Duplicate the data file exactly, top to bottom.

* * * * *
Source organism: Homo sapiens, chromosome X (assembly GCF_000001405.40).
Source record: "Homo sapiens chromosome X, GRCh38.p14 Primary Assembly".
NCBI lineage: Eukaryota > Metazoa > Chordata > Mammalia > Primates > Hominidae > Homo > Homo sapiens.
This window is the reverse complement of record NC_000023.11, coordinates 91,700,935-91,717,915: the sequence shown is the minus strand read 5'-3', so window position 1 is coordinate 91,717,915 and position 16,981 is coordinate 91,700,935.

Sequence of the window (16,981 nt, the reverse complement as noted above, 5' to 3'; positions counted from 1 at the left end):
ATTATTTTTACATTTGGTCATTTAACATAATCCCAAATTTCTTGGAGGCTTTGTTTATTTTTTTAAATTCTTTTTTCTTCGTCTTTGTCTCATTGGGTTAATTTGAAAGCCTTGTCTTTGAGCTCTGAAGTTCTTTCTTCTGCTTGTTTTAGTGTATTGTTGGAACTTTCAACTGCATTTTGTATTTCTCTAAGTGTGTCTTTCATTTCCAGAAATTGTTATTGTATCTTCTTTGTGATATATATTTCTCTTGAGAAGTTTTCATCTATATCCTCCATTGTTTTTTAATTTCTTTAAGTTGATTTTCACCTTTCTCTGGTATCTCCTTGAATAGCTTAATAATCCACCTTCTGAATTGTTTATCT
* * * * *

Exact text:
Source organism: Homo sapiens, chromosome X (assembly GCF_000001405.40).
Source record: "Homo sapiens chromosome X, GRCh38.p14 Primary Assembly".
NCBI lineage: Eukaryota > Metazoa > Chordata > Mammalia > Primates > Hominidae > Homo > Homo sapiens.
This window is the reverse complement of record NC_000023.11, coordinates 91,700,935-91,717,915: the sequence shown is the minus strand read 5'-3', so window position 1 is coordinate 91,717,915 and position 16,981 is coordinate 91,700,935.

Sequence of the window (16,981 nt, the reverse complement as noted above, 5' to 3'; positions counted from 1 at the left end):
ATTATTTTTACATTTGGTCATTTAACATAATCCCAAATTTCTTGGAGGCTTTGTTTATTTTTTTAAATTCTTTTTTCTTCGTCTTTGTCTCATTGGGTTAATTTGAAAGCCTTGTCTTTGAGCTCTGAAGTTCTTTCTTCTGCTTGTTTTAGTGTATTGTTGGAACTTTCAACTGCATTTTGTATTTCTCTAAGTGTGTCTTTCATTTCCAGAAATTGTTATTGTATCTTCTTTGTGATATATATTTCTCTTGAGAAGTTTTCATCTATATCCTCCATTGTTTTTTAATTTCTTTAAGTTGATTTTCACCTTTCTCTGGTATCTCCTTGAATAGCTTAATAATCCACCTTCTGAATTGTTTATCT